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5 changes to make with your money now to survive inflation

  • Worried about the impact of inflation on your overall financial situation? Money experts have advice.
  • Start by checking your money more often to reduce your spending as needed.
  • Also, don’t hold onto excess cash at the moment, and get rid of high-interest debt as soon as possible.

One of the financial buzzwords that seems to be entering the majority of my conversations these days is inflation. It shows up at dinner when restaurants share that they’ve had to raise their menu prices (for many reasons, including inflation) and it’s evident when you browse prices at grocery stores, gas stations, and even retailers.

According to the Bureau of Labor Statistics, the consumer price index, which measures a range of goods and services, rose 7.9% in the past 12 months, a 40-year high.

With all the talk of inflation, I started wondering if this was something I should consider with my own personal finances and investments. If so, what should I do and how should I start?

“Inflation is definitely something to consider when planning. It’s called a stealth tax – it erodes the value of your assets, capital and purchasing power,” explains financial planner Eric Brotman. “The part that may be the most difficult is that we haven’t seen inflation like we’ve seen now for many years, so we have generations that have never experienced it.”

I decided to turn to financial planners for their advice on what to do with my money.

1. Check your finances more often

I make it a point to monitor my finances weekly, but financial planner Marigny deMauriac recommends checking your cash flow more often, as inflation can impact your finances at different times.

“Not all items experience inflation at the same rate. Regularly reviewing cash flow is key,” says deMauriac. “Set a date once a month and add it to your calendar. You want to know how much money is coming in and where it is going out. For example, gasoline is more expensive lately. If you’re spending more money on gas to get to work, you may need to cut back on your spending in other areas to avoid overspending. Small changes add up over time, even if it doesn’t feel immediately rewarding.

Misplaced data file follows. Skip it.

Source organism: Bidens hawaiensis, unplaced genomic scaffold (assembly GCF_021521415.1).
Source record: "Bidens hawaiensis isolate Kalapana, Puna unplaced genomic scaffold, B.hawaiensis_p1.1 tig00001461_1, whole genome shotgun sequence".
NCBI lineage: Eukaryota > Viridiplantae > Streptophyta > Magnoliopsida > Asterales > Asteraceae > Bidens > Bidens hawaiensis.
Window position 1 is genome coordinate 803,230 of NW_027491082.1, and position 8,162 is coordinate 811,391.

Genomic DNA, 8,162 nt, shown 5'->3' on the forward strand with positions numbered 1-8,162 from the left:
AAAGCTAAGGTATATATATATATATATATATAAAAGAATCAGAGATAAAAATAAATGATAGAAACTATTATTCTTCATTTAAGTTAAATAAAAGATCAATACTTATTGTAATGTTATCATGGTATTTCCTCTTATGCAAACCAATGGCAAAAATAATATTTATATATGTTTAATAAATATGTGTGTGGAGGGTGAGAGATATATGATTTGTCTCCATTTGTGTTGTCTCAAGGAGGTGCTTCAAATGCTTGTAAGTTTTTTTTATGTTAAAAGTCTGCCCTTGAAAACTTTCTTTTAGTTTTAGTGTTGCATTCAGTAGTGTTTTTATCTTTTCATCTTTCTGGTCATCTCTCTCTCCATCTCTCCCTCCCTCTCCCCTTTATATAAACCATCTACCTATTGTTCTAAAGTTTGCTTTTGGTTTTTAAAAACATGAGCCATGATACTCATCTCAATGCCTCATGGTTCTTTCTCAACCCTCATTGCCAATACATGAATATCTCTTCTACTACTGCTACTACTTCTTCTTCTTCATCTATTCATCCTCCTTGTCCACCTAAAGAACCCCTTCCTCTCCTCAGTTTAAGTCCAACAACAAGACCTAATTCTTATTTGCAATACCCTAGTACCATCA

2. Examine the cash

I have a lot of money in a savings account, which Brotman says is a bad decision. He says it’s important to recognize that inflation prevents this cash from growing.

“Money lags behind the cost of all goods and services, so you’re essentially getting a negative return on your money,” Brotman says. “Cash is no longer a useful asset to hold for accumulation. You should always hold cash for emergencies and


, but it will continue to underperform. It may be time to diversify excess cash into another asset class.”

3. Pay off your debts

One of the many ways inflation can harm a person’s finances is through its impact on their debt. Financial planner Jay Zigmont says it’s important for people to focus on deleveraging during this time.

“The combination of inflation and rising interest rates means that debt will take a much larger share of most people,” Zigmont says. “Average credit card interest rates are expected to rise from 16% to 17%. Add the increased interest to higher prices for everything, and you should expect your balances and minimum monthly payments to increase. ”

Zigmont recommends locking up your credit cards so you don’t get into more debt and delay taking out new loans. “If you want to make progress in getting out of debt, you have to stop adding more,” says Zigmont. “Then set a goal to pay off your debt as quickly as possible.”

4. Try to increase your income

If inflation is having a huge impact on your lifestyle or budget, deMauriac recommends not only reviewing your cash flow, but also trying to find ways to increase your income to deal with the rising cost of goods. and services.

“That could mean taking on a second part-time role, having a side hustle, upskilling and changing careers, negotiating a promotion or a pay raise, or looking for a new job opportunity,” deMauriac explains. She recommends business owners examine their service offerings and billing structures to find new opportunities to generate revenue.

5. Reconsider your bond investments

When checking your investment portfolio, Haley Tolitsky, a financial planner, advises you to pay attention to your fixed-income securities (including bonds, cash and CDs), as these are most affected by periods. high inflation.

“When interest rates rise, bond prices fall due to the fact that new bonds will be issued offering higher interest payments,” Tolitsky explains. “If you have bonds in your investment portfolio, make sure you’re not investing too conservatively for your time horizon and consider short- to medium-term bonds rather than long-term bonds, which are more sensitive to changes in interest rates. Stocks, on the other hand, tend to far outpace inflation in the long run, although they may face short-term


with the changes in the economy.”

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